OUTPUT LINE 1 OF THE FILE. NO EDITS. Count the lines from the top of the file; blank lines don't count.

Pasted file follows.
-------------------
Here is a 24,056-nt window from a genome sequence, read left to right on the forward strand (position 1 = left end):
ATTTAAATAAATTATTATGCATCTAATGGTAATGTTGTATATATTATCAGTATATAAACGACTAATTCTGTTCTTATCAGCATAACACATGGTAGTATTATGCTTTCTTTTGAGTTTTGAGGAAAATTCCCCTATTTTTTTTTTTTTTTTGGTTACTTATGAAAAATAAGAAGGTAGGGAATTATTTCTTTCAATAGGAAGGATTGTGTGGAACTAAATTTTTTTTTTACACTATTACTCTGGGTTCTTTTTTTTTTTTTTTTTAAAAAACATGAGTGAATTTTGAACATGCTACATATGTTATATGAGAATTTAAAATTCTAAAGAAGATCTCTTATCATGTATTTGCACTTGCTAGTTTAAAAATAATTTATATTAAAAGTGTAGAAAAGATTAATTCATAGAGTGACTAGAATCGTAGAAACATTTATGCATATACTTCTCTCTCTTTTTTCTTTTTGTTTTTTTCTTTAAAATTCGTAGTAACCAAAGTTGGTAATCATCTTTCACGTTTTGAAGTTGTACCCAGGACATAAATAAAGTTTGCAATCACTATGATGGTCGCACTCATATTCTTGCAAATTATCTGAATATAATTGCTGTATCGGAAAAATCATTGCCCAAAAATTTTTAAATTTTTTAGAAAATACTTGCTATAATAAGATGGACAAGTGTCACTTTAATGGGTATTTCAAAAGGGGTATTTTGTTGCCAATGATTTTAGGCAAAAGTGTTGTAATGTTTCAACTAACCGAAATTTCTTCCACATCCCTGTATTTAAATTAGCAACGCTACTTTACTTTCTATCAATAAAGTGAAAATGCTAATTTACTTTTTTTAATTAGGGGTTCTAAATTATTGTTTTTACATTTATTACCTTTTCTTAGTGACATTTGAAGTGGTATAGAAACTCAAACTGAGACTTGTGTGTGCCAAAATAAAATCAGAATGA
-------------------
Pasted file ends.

Here is a 24,056-nt window from a genome sequence, read left to right on the forward strand (position 1 = left end):